Why should people watch Star Trek?

There’s a lot of stuff to watch out there.

And when I state a “lot”, I mean a LOT. If you look at the Entertainment section that is in your typical Target or Wal-Mart, there are tens of thousands of hours of content at your disposal. Heck, even the $5 DVD bin contains a year’s worth of entertainment (some good, some bad).

Beyond even that, look at Netflix. Look at YouTube. There are millions of hours of television and film at your disposal, and much of it is available for free online. With all this stuff… you’re never at a loss for something watch. And the Industrial Entertainment complex keeps making MORE, every day.

So, with all this, this feast of riches… why watch Star Trek?

It’s a serious question. Why would anyone watch Star Trek, when they can watch shows like Breaking Bad, or catch up on the films of Kubrick or Hitchcock, or binge-watch Orange is the New Black? I ask because you need to keep the abundance of choice in mind, and because new people are born every minute of the day… Why would anyone go back and watch Star Trek?

Let’s restate the question – what would someone who has never seen Trek before watch it? What would they get out of it? Why should they watch it?

It’s an important question, because Star Trek is an entertainment franchise, and most franchises fade from our culture over time. A movie series like James Bond, going on for more than 50 years, is the exception rather than the rule. Some of the most successful TV and movie series ever are barely noted by people today. Man from UNCLE was the hottest show on TV for a year… now, it’s the answer to a trivia question. Movie series like Tarzan, Blondie and Ma and Pa Kettle were incredibly successful decades ago – and today they are forgotten , with many of the films not even available on DVD.

Star Trek is not a moribund property like the above examples (BTW, I’m a big UNCLE fan and hated using it as an example, but the truth hurts), but it could easily become one – even with all the pop culture impact it has had. The key is new viewers… keeping the series in the eye of the public.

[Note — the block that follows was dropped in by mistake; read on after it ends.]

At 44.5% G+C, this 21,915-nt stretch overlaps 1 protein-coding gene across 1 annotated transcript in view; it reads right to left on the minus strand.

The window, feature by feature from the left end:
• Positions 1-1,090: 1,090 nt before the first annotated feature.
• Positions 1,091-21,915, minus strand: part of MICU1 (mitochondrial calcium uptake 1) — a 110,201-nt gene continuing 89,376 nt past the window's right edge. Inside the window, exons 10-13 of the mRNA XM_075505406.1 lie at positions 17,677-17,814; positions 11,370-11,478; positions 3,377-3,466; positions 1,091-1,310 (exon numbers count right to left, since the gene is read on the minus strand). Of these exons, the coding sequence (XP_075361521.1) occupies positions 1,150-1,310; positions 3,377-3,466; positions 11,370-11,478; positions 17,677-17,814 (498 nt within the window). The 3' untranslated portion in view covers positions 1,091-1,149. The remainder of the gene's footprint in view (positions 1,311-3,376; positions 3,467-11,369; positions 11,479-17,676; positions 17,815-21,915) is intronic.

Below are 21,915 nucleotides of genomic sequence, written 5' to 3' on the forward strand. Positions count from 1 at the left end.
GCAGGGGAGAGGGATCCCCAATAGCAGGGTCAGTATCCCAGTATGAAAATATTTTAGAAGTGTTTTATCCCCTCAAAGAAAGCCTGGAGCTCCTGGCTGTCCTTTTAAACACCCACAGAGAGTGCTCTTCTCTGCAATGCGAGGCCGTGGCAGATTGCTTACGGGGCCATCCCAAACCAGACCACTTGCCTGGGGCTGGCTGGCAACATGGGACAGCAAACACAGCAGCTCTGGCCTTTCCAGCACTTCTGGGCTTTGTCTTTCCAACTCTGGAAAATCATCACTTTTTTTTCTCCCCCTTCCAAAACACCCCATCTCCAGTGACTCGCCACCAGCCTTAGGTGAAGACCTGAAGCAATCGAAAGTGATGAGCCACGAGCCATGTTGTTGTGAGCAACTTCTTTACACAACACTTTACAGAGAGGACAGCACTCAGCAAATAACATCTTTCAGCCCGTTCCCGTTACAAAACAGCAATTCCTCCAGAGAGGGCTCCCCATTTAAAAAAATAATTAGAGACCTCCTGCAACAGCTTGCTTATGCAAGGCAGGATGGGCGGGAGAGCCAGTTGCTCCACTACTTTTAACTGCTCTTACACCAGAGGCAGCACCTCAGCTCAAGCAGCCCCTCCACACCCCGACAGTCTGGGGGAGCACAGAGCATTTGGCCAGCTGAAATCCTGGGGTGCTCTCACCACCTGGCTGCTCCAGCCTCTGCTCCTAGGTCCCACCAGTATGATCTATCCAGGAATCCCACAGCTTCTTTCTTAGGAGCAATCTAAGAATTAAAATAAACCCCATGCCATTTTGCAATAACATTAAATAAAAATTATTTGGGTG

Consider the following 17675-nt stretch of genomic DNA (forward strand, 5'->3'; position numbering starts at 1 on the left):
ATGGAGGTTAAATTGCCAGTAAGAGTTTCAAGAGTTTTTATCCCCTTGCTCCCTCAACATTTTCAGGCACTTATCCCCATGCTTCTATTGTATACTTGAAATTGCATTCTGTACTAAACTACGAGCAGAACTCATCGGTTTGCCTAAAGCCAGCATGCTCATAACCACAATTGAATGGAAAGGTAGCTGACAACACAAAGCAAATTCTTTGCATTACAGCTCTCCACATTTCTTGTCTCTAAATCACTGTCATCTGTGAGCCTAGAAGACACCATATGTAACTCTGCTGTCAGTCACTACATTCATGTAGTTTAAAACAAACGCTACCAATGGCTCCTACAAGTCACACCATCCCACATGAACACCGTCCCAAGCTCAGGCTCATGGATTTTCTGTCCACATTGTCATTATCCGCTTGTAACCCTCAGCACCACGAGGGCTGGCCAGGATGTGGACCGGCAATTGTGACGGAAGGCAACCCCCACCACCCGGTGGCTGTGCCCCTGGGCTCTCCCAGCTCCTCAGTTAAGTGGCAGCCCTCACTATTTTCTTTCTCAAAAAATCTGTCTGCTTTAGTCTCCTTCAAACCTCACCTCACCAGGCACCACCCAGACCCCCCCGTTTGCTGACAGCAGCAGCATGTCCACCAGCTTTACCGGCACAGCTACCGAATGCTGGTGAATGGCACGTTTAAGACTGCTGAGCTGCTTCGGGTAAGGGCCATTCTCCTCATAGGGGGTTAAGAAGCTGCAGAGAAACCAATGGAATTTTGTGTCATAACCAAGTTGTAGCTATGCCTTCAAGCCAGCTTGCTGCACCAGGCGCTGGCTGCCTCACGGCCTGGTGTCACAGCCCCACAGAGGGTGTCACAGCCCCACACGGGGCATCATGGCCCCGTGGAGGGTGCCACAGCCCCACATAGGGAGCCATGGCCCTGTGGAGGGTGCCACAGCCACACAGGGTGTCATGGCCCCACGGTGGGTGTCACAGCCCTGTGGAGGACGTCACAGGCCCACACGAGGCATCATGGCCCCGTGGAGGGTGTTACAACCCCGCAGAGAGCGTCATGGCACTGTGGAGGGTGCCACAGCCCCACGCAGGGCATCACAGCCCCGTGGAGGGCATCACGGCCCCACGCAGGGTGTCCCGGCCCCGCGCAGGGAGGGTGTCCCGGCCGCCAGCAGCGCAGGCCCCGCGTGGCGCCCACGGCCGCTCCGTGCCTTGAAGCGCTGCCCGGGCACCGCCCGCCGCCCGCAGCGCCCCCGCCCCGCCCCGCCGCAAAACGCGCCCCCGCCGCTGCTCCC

I ask because I love Trek, but even as a fan I have to clearly acknowledge the series is at an impasse. The latest film left a bad taste in the mouth of many moviegoers, and where the series goes next is critical to whether it continues to live or is regarded as “old news.” And I ask because I’m not getting any younger – none of us are. And I want Trek to last.

Correct that – I want Trek to have an IMPACT. A positive one.

Which brings me back to my main question… If we want someone, a Star Trek “virgin” to watch the show or movies… how do we convince them? What is our argument?

Which is a harder question to answer that you might think.

Star Trek is Legion – it contains multitudes. What Trek are you talking about watching, for one thing? The original series, next gen, the movies, the other series that came after and during the movies? Is it Star Trek the morality play, Star Trek the action series, Star Trek the humanist pulpit, or Star Trek the escapist comedy? Trek is all that, and more. Which Trek to start with?

But there is one thing I keep going back to, the one common aspect of the best of Star Trek – a key point that was missing from lots of Trek, including the last film. Something that reason enough for anyone to watch Trek.


Star Trek started out as a crazy premise that we will not kill ourselves, that we will stretch our race beyond the furthest star… too seek out new lives, and new civilizations… It was in the mission statement at the beginning of EVERY EPISODE. That we could and will better ourselves, and take the risks that space travel entailed.

THAT is the answer, and that is why someone should watch Star Trek – because at its heart, Trek had an optimistic message of hope and a positive statement that we could do this.

We could do this together.

I write this on a very dark news day, a day that is ironically in the same week that is the 45th anniversary of the Apollo 11 moon landing. In recent days, I see that hope has dimmed in the opinions of many people. And that is why we need to regain the can-do optimism of that space program, when we strove to do more that accept things as impossible to change.

And that is why people need to watch Star Trek.

Just, not the latest movie.

Joseph Dickerson is a user experience professional and UX Lead for Microsoft based out of Atlanta, GA. He has implemented processes in user testing, design and ethnographic research and provided design and consulting services for many different projects and organizations.

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